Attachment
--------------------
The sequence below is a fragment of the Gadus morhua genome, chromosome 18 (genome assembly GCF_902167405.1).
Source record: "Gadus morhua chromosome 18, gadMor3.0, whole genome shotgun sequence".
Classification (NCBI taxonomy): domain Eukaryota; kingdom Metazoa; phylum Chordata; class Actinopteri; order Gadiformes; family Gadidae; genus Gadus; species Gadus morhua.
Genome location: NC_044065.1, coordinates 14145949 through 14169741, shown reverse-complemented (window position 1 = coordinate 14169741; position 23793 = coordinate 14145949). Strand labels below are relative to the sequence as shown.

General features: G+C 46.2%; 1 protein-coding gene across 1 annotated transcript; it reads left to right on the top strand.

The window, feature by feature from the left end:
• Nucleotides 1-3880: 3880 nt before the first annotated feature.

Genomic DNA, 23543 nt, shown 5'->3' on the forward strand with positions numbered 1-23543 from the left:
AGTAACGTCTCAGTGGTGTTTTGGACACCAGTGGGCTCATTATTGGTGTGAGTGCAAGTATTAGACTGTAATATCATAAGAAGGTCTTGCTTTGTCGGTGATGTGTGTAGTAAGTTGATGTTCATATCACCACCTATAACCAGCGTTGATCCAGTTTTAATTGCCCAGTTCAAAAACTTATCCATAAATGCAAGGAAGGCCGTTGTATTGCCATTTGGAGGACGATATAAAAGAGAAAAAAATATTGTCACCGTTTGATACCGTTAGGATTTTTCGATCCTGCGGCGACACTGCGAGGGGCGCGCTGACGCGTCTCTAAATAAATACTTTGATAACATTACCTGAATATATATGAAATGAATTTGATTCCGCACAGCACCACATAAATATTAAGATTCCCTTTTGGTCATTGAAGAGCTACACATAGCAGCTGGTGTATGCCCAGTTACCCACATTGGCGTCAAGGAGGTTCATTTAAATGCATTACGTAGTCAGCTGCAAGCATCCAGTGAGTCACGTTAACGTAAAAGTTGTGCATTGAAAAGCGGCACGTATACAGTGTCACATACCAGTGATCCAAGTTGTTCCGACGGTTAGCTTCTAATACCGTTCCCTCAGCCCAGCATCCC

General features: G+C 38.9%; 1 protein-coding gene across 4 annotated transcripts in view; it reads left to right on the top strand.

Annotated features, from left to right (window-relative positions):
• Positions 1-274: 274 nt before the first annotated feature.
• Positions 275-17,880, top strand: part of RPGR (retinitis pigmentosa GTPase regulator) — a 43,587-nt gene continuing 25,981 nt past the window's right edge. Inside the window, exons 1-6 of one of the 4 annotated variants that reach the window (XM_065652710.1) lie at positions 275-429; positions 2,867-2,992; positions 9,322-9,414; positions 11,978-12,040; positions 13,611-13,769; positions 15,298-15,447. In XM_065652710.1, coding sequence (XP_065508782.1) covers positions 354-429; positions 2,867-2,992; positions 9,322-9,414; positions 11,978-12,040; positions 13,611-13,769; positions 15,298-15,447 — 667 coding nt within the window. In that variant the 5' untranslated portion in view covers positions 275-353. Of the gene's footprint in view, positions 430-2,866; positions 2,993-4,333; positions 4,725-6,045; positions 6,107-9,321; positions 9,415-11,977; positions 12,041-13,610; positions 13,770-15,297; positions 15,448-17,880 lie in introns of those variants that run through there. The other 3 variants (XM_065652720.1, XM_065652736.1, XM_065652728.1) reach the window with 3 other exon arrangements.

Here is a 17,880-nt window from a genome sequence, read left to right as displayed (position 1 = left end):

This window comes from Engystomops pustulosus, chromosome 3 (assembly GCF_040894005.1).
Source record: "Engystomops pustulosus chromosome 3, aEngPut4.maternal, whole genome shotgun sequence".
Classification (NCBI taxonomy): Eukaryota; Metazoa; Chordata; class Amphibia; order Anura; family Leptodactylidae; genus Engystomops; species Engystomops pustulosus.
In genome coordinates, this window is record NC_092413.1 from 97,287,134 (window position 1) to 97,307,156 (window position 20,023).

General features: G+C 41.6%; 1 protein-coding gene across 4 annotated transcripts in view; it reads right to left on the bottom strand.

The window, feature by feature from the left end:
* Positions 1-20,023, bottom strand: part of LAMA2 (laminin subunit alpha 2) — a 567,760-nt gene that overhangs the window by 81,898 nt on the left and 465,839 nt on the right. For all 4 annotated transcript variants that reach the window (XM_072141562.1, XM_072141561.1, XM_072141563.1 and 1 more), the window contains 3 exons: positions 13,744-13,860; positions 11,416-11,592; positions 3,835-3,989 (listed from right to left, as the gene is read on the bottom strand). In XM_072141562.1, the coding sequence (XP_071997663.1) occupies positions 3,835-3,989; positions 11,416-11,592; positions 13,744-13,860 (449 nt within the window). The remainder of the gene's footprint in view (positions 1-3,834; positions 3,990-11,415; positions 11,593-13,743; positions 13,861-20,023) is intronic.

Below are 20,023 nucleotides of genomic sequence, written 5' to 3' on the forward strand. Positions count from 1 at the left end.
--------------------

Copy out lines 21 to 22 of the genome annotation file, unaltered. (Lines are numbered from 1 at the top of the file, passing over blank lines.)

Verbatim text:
* Positions 1-20,023, bottom strand: part of LAMA2 (laminin subunit alpha 2) — a 567,760-nt gene that overhangs the window by 81,898 nt on the left and 465,839 nt on the right. For all 4 annotated transcript variants that reach the window (XM_072141562.1, XM_072141561.1, XM_072141563.1 and 1 more), the window contains 3 exons: positions 13,744-13,860; positions 11,416-11,592; positions 3,835-3,989 (listed from right to left, as the gene is read on the bottom strand). In XM_072141562.1, the coding sequence (XP_071997663.1) occupies positions 3,835-3,989; positions 11,416-11,592; positions 13,744-13,860 (449 nt within the window). The remainder of the gene's footprint in view (positions 1-3,834; positions 3,990-11,415; positions 11,593-13,743; positions 13,861-20,023) is intronic.

Below are 20,023 nucleotides of genomic sequence, written 5' to 3' on the forward strand. Positions count from 1 at the left end.